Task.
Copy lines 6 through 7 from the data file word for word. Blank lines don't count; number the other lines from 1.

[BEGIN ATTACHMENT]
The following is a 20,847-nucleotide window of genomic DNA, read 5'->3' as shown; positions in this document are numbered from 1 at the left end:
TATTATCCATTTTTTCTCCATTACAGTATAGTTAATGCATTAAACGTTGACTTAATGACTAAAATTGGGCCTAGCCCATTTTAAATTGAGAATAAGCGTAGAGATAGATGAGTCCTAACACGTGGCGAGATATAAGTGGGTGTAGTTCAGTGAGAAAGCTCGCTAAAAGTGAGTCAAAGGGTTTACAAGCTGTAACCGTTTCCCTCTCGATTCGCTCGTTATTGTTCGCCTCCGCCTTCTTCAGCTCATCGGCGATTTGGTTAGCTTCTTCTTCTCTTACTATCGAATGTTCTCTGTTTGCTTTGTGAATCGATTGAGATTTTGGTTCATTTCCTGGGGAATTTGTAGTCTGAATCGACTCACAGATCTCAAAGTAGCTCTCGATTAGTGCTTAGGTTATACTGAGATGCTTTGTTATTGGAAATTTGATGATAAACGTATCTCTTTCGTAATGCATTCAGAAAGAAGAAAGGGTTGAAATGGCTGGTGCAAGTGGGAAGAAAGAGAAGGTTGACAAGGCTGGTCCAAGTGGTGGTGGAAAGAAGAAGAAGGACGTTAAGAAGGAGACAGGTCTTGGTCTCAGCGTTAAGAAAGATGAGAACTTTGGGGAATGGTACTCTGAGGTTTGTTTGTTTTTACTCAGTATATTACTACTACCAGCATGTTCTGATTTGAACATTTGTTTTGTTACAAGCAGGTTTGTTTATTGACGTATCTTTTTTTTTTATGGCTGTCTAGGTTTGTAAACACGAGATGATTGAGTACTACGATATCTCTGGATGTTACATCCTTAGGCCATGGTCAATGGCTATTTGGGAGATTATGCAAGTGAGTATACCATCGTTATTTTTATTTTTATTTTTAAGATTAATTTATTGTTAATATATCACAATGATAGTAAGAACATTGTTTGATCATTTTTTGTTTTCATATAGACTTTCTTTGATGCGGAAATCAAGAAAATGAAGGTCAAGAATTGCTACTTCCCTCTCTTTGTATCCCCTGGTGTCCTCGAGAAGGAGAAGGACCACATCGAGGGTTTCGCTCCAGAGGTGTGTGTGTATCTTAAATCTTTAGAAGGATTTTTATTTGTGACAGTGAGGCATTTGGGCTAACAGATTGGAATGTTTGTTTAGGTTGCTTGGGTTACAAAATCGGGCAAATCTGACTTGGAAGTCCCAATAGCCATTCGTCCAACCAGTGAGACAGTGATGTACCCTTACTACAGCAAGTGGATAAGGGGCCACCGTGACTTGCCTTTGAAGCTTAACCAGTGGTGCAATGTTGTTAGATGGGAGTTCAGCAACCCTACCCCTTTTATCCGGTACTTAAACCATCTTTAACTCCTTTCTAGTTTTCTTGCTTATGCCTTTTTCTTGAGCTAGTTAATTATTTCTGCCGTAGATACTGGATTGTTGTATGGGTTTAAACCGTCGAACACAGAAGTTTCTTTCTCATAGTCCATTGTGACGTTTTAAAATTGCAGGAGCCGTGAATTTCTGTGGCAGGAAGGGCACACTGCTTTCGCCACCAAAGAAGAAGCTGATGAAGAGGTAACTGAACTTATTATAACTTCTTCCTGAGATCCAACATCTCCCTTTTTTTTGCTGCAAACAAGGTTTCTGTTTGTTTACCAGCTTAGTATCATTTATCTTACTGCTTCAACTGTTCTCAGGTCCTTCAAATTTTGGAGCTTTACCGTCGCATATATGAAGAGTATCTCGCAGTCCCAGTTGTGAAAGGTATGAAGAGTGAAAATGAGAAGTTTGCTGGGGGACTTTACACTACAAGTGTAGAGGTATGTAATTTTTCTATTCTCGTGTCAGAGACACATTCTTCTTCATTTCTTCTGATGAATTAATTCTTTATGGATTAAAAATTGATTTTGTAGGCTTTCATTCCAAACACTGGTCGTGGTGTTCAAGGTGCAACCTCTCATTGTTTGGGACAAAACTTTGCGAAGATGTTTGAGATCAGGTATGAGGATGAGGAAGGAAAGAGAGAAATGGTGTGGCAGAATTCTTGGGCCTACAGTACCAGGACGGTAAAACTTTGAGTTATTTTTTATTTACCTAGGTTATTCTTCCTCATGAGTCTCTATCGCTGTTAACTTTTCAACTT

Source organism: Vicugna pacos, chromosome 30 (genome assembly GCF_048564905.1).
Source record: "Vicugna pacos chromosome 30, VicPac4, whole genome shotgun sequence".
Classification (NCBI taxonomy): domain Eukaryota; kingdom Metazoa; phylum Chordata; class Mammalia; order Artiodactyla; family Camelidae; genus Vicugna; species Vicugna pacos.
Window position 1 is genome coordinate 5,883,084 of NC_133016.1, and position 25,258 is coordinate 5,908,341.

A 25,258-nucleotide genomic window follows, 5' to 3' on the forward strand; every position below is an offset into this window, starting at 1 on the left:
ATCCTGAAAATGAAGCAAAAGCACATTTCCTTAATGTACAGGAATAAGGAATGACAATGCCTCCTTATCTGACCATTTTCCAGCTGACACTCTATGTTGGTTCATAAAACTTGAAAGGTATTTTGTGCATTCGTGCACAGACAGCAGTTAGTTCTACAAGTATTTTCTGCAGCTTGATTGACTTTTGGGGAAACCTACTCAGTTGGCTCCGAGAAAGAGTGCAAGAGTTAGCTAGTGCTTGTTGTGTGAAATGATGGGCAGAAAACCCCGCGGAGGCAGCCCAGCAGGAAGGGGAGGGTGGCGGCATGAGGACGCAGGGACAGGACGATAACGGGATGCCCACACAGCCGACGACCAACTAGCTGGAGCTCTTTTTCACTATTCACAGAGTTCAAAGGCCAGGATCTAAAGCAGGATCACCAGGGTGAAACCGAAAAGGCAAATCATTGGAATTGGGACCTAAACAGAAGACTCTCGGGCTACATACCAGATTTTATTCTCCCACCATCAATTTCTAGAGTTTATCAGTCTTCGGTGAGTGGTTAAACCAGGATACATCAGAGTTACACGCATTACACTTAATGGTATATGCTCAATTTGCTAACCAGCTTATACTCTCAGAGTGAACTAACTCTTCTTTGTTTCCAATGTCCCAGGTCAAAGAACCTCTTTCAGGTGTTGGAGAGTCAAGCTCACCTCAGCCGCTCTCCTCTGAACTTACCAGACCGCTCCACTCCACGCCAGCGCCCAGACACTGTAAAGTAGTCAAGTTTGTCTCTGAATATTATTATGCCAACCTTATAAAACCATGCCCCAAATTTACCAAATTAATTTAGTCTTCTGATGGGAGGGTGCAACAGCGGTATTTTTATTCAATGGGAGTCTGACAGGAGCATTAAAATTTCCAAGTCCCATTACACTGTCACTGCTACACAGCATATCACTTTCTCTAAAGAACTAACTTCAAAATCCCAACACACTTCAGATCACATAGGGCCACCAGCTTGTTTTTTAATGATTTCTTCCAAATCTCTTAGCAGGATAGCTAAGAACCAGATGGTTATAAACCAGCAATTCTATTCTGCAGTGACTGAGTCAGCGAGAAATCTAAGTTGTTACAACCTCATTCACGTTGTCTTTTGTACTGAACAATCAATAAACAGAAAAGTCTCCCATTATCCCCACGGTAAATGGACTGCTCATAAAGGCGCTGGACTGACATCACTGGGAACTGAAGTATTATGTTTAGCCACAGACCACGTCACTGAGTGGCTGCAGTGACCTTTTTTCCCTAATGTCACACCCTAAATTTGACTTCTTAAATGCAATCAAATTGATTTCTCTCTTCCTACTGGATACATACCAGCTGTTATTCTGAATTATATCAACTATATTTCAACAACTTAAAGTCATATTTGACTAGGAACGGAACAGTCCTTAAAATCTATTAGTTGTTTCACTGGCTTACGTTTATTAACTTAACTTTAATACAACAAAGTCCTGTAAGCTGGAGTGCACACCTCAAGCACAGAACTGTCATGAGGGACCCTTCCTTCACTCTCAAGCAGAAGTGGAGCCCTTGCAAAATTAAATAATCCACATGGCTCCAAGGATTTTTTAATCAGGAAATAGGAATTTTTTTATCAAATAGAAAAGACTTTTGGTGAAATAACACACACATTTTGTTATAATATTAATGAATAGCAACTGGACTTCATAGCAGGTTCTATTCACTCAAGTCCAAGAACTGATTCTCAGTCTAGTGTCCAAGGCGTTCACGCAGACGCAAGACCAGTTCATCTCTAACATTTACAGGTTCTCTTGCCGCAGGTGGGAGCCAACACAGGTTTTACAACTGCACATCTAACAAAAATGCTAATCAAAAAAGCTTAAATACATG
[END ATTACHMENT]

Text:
Window position 1 is genome coordinate 5,883,084 of NC_133016.1, and position 25,258 is coordinate 5,908,341.

A 25,258-nucleotide genomic window follows, 5' to 3' on the forward strand; every position below is an offset into this window, starting at 1 on the left: